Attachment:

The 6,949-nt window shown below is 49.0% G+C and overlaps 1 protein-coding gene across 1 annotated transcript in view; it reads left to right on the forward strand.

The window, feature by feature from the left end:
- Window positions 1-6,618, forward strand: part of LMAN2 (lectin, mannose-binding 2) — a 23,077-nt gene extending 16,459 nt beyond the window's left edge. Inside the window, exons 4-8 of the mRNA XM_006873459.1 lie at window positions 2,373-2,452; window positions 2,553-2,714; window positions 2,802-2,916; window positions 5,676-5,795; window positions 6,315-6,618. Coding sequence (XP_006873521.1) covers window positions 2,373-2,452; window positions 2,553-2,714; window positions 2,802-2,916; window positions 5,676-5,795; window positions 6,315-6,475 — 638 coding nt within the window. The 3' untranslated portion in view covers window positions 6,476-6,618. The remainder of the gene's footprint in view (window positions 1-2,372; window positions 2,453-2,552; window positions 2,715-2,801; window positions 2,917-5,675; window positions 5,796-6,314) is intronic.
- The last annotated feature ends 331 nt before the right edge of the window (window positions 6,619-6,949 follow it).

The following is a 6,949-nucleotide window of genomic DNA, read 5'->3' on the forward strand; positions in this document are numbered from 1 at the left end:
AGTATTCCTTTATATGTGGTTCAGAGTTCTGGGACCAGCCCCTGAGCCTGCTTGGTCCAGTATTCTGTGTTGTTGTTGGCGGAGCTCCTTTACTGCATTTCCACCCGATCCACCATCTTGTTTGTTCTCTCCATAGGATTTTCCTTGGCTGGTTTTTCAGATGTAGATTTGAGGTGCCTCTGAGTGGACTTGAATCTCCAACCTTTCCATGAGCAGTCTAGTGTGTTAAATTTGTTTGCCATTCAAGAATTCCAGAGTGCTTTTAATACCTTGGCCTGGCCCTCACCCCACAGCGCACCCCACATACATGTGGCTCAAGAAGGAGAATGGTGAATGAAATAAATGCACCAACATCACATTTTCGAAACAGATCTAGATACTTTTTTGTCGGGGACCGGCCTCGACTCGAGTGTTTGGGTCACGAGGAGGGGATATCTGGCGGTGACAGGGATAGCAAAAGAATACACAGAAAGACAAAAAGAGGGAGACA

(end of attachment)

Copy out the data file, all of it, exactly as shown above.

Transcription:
The 6,949-nt window shown below is 49.0% G+C and overlaps 1 protein-coding gene across 1 annotated transcript in view; it reads left to right on the forward strand.

The window, feature by feature from the left end:
- Window positions 1-6,618, forward strand: part of LMAN2 (lectin, mannose-binding 2) — a 23,077-nt gene extending 16,459 nt beyond the window's left edge. Inside the window, exons 4-8 of the mRNA XM_006873459.1 lie at window positions 2,373-2,452; window positions 2,553-2,714; window positions 2,802-2,916; window positions 5,676-5,795; window positions 6,315-6,618. Coding sequence (XP_006873521.1) covers window positions 2,373-2,452; window positions 2,553-2,714; window positions 2,802-2,916; window positions 5,676-5,795; window positions 6,315-6,475 — 638 coding nt within the window. The 3' untranslated portion in view covers window positions 6,476-6,618. The remainder of the gene's footprint in view (window positions 1-2,372; window positions 2,453-2,552; window positions 2,715-2,801; window positions 2,917-5,675; window positions 5,796-6,314) is intronic.
- The last annotated feature ends 331 nt before the right edge of the window (window positions 6,619-6,949 follow it).

The following is a 6,949-nucleotide window of genomic DNA, read 5'->3' on the forward strand; positions in this document are numbered from 1 at the left end:
AGTATTCCTTTATATGTGGTTCAGAGTTCTGGGACCAGCCCCTGAGCCTGCTTGGTCCAGTATTCTGTGTTGTTGTTGGCGGAGCTCCTTTACTGCATTTCCACCCGATCCACCATCTTGTTTGTTCTCTCCATAGGATTTTCCTTGGCTGGTTTTTCAGATGTAGATTTGAGGTGCCTCTGAGTGGACTTGAATCTCCAACCTTTCCATGAGCAGTCTAGTGTGTTAAATTTGTTTGCCATTCAAGAATTCCAGAGTGCTTTTAATACCTTGGCCTGGCCCTCACCCCACAGCGCACCCCACATACATGTGGCTCAAGAAGGAGAATGGTGAATGAAATAAATGCACCAACATCACATTTTCGAAACAGATCTAGATACTTTTTTGTCGGGGACCGGCCTCGACTCGAGTGTTTGGGTCACGAGGAGGGGATATCTGGCGGTGACAGGGATAGCAAAAGAATACACAGAAAGACAAAAAGAGGGAGACA